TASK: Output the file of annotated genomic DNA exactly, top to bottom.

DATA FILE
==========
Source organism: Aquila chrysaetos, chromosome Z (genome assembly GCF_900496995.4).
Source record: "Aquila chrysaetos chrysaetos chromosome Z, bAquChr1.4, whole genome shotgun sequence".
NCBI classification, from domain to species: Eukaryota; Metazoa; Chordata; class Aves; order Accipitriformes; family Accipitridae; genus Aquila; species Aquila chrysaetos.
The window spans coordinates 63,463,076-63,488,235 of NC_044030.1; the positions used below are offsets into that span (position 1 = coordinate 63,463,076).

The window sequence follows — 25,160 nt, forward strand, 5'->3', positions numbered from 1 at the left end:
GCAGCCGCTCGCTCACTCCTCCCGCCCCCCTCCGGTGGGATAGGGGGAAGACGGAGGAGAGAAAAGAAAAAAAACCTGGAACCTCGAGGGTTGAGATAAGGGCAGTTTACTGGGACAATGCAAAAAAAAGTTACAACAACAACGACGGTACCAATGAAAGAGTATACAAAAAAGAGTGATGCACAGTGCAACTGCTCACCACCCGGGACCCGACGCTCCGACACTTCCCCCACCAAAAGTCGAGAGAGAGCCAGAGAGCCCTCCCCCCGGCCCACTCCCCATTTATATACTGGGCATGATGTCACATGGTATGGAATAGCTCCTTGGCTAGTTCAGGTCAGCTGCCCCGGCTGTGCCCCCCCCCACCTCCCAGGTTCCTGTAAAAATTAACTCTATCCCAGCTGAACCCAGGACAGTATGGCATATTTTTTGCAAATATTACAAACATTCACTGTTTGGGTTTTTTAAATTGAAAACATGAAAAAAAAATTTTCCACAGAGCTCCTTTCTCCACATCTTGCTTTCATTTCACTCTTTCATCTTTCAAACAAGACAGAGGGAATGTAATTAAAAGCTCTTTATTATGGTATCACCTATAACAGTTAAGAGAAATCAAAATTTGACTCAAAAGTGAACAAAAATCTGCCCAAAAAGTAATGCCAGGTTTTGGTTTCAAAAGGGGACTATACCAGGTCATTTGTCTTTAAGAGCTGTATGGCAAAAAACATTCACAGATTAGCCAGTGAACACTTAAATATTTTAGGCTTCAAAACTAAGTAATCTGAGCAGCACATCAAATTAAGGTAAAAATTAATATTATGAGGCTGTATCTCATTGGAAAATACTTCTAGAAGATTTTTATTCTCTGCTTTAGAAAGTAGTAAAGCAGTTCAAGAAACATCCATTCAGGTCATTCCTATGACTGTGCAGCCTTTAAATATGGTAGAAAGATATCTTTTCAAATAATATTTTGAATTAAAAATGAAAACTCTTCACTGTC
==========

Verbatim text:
Source organism: Aquila chrysaetos, chromosome Z (genome assembly GCF_900496995.4).
Source record: "Aquila chrysaetos chrysaetos chromosome Z, bAquChr1.4, whole genome shotgun sequence".
NCBI classification, from domain to species: Eukaryota; Metazoa; Chordata; class Aves; order Accipitriformes; family Accipitridae; genus Aquila; species Aquila chrysaetos.
The window spans coordinates 63,463,076-63,488,235 of NC_044030.1; the positions used below are offsets into that span (position 1 = coordinate 63,463,076).

The window sequence follows — 25,160 nt, forward strand, 5'->3', positions numbered from 1 at the left end:
GCAGCCGCTCGCTCACTCCTCCCGCCCCCCTCCGGTGGGATAGGGGGAAGACGGAGGAGAGAAAAGAAAAAAAACCTGGAACCTCGAGGGTTGAGATAAGGGCAGTTTACTGGGACAATGCAAAAAAAAGTTACAACAACAACGACGGTACCAATGAAAGAGTATACAAAAAAGAGTGATGCACAGTGCAACTGCTCACCACCCGGGACCCGACGCTCCGACACTTCCCCCACCAAAAGTCGAGAGAGAGCCAGAGAGCCCTCCCCCCGGCCCACTCCCCATTTATATACTGGGCATGATGTCACATGGTATGGAATAGCTCCTTGGCTAGTTCAGGTCAGCTGCCCCGGCTGTGCCCCCCCCCACCTCCCAGGTTCCTGTAAAAATTAACTCTATCCCAGCTGAACCCAGGACAGTATGGCATATTTTTTGCAAATATTACAAACATTCACTGTTTGGGTTTTTTAAATTGAAAACATGAAAAAAAAATTTTCCACAGAGCTCCTTTCTCCACATCTTGCTTTCATTTCACTCTTTCATCTTTCAAACAAGACAGAGGGAATGTAATTAAAAGCTCTTTATTATGGTATCACCTATAACAGTTAAGAGAAATCAAAATTTGACTCAAAAGTGAACAAAAATCTGCCCAAAAAGTAATGCCAGGTTTTGGTTTCAAAAGGGGACTATACCAGGTCATTTGTCTTTAAGAGCTGTATGGCAAAAAACATTCACAGATTAGCCAGTGAACACTTAAATATTTTAGGCTTCAAAACTAAGTAATCTGAGCAGCACATCAAATTAAGGTAAAAATTAATATTATGAGGCTGTATCTCATTGGAAAATACTTCTAGAAGATTTTTATTCTCTGCTTTAGAAAGTAGTAAAGCAGTTCAAGAAACATCCATTCAGGTCATTCCTATGACTGTGCAGCCTTTAAATATGGTAGAAAGATATCTTTTCAAATAATATTTTGAATTAAAAATGAAAACTCTTCACTGTC